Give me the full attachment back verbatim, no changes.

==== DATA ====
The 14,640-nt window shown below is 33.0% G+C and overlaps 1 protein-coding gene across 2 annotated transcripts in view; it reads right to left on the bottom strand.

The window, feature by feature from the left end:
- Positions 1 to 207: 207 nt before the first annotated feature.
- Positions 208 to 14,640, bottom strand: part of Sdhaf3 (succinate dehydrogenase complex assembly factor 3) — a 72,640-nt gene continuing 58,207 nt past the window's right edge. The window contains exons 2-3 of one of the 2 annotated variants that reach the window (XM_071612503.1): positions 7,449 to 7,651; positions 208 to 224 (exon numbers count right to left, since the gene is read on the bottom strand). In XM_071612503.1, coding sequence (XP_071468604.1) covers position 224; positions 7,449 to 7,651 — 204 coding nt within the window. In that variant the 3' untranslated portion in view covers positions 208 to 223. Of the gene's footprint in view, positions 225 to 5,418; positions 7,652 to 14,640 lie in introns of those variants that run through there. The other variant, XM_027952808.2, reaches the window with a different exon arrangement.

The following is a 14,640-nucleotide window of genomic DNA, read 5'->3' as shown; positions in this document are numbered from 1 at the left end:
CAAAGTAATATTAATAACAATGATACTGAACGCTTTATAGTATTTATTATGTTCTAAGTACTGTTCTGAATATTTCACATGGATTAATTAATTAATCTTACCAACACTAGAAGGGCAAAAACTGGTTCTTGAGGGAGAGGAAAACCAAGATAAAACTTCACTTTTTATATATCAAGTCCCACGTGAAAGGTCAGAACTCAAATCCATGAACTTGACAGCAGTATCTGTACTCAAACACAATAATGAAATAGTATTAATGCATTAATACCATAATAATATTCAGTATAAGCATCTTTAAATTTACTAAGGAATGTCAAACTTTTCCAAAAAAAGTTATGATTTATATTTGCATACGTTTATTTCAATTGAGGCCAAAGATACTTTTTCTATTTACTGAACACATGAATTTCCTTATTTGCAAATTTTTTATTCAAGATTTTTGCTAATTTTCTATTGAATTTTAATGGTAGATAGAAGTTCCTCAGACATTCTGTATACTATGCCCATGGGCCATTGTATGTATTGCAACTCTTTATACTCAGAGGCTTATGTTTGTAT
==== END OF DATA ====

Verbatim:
The 14,640-nt window shown below is 33.0% G+C and overlaps 1 protein-coding gene across 2 annotated transcripts in view; it reads right to left on the bottom strand.

The window, feature by feature from the left end:
- Positions 1 to 207: 207 nt before the first annotated feature.
- Positions 208 to 14,640, bottom strand: part of Sdhaf3 (succinate dehydrogenase complex assembly factor 3) — a 72,640-nt gene continuing 58,207 nt past the window's right edge. The window contains exons 2-3 of one of the 2 annotated variants that reach the window (XM_071612503.1): positions 7,449 to 7,651; positions 208 to 224 (exon numbers count right to left, since the gene is read on the bottom strand). In XM_071612503.1, coding sequence (XP_071468604.1) covers position 224; positions 7,449 to 7,651 — 204 coding nt within the window. In that variant the 3' untranslated portion in view covers positions 208 to 223. Of the gene's footprint in view, positions 225 to 5,418; positions 7,652 to 14,640 lie in introns of those variants that run through there. The other variant, XM_027952808.2, reaches the window with a different exon arrangement.

The following is a 14,640-nucleotide window of genomic DNA, read 5'->3' as shown; positions in this document are numbered from 1 at the left end:
CAAAGTAATATTAATAACAATGATACTGAACGCTTTATAGTATTTATTATGTTCTAAGTACTGTTCTGAATATTTCACATGGATTAATTAATTAATCTTACCAACACTAGAAGGGCAAAAACTGGTTCTTGAGGGAGAGGAAAACCAAGATAAAACTTCACTTTTTATATATCAAGTCCCACGTGAAAGGTCAGAACTCAAATCCATGAACTTGACAGCAGTATCTGTACTCAAACACAATAATGAAATAGTATTAATGCATTAATACCATAATAATATTCAGTATAAGCATCTTTAAATTTACTAAGGAATGTCAAACTTTTCCAAAAAAAGTTATGATTTATATTTGCATACGTTTATTTCAATTGAGGCCAAAGATACTTTTTCTATTTACTGAACACATGAATTTCCTTATTTGCAAATTTTTTATTCAAGATTTTTGCTAATTTTCTATTGAATTTTAATGGTAGATAGAAGTTCCTCAGACATTCTGTATACTATGCCCATGGGCCATTGTATGTATTGCAACTCTTTATACTCAGAGGCTTATGTTTGTAT